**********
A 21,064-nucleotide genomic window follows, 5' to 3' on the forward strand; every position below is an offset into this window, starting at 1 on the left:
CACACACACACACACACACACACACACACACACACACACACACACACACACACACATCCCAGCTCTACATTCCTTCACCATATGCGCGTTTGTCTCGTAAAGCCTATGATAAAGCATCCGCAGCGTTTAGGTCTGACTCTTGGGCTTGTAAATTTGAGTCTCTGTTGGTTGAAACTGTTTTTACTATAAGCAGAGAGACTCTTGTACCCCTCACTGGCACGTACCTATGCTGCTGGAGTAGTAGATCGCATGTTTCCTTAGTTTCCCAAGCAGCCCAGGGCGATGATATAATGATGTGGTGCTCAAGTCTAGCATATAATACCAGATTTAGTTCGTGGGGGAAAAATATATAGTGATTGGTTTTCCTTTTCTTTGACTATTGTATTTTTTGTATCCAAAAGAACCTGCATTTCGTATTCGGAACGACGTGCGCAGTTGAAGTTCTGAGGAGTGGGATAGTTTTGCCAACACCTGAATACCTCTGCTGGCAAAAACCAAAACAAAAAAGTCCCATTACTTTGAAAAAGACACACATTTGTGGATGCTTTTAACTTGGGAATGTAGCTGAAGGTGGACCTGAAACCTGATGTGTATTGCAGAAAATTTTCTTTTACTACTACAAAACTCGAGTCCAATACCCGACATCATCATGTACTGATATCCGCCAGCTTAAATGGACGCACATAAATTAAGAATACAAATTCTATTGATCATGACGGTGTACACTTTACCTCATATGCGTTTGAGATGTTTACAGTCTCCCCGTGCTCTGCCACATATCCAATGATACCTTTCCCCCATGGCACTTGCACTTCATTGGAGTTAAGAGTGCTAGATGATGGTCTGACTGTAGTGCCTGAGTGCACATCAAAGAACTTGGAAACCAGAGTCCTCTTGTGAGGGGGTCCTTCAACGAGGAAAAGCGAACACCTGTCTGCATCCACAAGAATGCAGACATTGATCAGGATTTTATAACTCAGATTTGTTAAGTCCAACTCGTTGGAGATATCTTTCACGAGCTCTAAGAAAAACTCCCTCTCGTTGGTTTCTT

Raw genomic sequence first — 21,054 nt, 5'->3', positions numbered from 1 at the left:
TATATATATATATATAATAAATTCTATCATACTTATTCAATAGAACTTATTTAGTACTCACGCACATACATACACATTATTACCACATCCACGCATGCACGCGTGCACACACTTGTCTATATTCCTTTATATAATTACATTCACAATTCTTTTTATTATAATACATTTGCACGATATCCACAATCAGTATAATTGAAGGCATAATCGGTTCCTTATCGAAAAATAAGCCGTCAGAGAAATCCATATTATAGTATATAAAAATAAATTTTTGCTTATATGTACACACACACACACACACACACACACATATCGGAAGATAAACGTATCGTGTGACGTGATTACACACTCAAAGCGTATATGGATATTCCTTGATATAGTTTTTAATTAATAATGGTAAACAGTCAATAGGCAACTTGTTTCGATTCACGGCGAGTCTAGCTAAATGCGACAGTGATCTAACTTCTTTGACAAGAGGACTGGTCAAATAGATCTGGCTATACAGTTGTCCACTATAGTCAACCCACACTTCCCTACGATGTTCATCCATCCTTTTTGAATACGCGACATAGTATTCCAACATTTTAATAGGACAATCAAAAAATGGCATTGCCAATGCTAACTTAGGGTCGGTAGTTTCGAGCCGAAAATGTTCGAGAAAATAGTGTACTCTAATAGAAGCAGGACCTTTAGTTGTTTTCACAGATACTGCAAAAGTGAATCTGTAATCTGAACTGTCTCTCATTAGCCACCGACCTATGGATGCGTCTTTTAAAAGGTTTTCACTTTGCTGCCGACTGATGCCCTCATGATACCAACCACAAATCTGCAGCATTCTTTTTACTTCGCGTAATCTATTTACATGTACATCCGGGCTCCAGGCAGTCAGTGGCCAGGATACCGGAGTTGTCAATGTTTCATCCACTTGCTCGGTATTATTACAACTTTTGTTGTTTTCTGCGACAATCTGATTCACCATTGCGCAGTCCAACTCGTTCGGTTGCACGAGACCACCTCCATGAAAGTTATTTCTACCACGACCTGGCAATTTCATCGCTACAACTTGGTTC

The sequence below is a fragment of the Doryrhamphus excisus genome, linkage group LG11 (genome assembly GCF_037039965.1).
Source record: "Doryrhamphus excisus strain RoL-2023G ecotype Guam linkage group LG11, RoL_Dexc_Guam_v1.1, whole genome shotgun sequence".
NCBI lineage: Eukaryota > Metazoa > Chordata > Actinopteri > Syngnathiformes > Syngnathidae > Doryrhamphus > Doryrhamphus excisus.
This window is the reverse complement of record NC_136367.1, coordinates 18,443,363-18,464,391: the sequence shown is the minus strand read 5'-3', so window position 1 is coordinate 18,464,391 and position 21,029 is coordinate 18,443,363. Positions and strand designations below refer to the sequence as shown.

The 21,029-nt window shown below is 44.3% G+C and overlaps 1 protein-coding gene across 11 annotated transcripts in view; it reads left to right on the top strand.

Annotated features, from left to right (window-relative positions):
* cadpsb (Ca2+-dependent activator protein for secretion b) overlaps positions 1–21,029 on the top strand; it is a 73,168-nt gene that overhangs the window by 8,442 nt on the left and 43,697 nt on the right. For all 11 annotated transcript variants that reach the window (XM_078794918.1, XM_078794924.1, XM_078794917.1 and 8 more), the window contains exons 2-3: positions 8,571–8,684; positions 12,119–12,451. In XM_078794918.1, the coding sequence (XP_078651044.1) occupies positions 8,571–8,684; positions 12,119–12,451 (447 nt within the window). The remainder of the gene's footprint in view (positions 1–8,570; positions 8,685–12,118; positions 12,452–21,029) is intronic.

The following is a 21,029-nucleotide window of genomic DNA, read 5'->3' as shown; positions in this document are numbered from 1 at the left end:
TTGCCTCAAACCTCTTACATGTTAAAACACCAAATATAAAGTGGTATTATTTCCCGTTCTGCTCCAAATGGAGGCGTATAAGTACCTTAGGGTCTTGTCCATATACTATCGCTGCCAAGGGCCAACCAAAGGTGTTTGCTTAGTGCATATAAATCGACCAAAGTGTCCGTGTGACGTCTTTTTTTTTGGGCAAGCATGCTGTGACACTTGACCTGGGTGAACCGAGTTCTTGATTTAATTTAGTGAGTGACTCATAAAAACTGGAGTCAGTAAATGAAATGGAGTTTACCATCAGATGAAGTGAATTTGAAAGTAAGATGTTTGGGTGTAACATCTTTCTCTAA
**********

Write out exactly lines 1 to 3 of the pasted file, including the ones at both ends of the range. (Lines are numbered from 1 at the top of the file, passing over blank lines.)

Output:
A 21,064-nucleotide genomic window follows, 5' to 3' on the forward strand; every position below is an offset into this window, starting at 1 on the left:
CACACACACACACACACACACACACACACACACACACACACACACACACACACACATCCCAGCTCTACATTCCTTCACCATATGCGCGTTTGTCTCGTAAAGCCTATGATAAAGCATCCGCAGCGTTTAGGTCTGACTCTTGGGCTTGTAAATTTGAGTCTCTGTTGGTTGAAACTGTTTTTACTATAAGCAGAGAGACTCTTGTACCCCTCACTGGCACGTACCTATGCTGCTGGAGTAGTAGATCGCATGTTTCCTTAGTTTCCCAAGCAGCCCAGGGCGATGATATAATGATGTGGTGCTCAAGTCTAGCATATAATACCAGATTTAGTTCGTGGGGGAAAAATATATAGTGATTGGTTTTCCTTTTCTTTGACTATTGTATTTTTTGTATCCAAAAGAACCTGCATTTCGTATTCGGAACGACGTGCGCAGTTGAAGTTCTGAGGAGTGGGATAGTTTTGCCAACACCTGAATACCTCTGCTGGCAAAAACCAAAACAAAAAAGTCCCATTACTTTGAAAAAGACACACATTTGTGGATGCTTTTAACTTGGGAATGTAGCTGAAGGTGGACCTGAAACCTGATGTGTATTGCAGAAAATTTTCTTTTACTACTACAAAACTCGAGTCCAATACCCGACATCATCATGTACTGATATCCGCCAGCTTAAATGGACGCACATAAATTAAGAATACAAATTCTATTGATCATGACGGTGTACACTTTACCTCATATGCGTTTGAGATGTTTACAGTCTCCCCGTGCTCTGCCACATATCCAATGATACCTTTCCCCCATGGCACTTGCACTTCATTGGAGTTAAGAGTGCTAGATGATGGTCTGACTGTAGTGCCTGAGTGCACATCAAAGAACTTGGAAACCAGAGTCCTCTTGTGAGGGGGTCCTTCAACGAGGAAAAGCGAACACCTGTCTGCATCCACAAGAATGCAGACATTGATCAGGATTTTATAACTCAGATTTGTTAAGTCCAACTCGTTGGAGATATCTTTCACGAGCTCTAAGAAAAACTCCCTCTCGTTGGTTTCTT

Raw genomic sequence first — 21,054 nt, 5'->3', positions numbered from 1 at the left: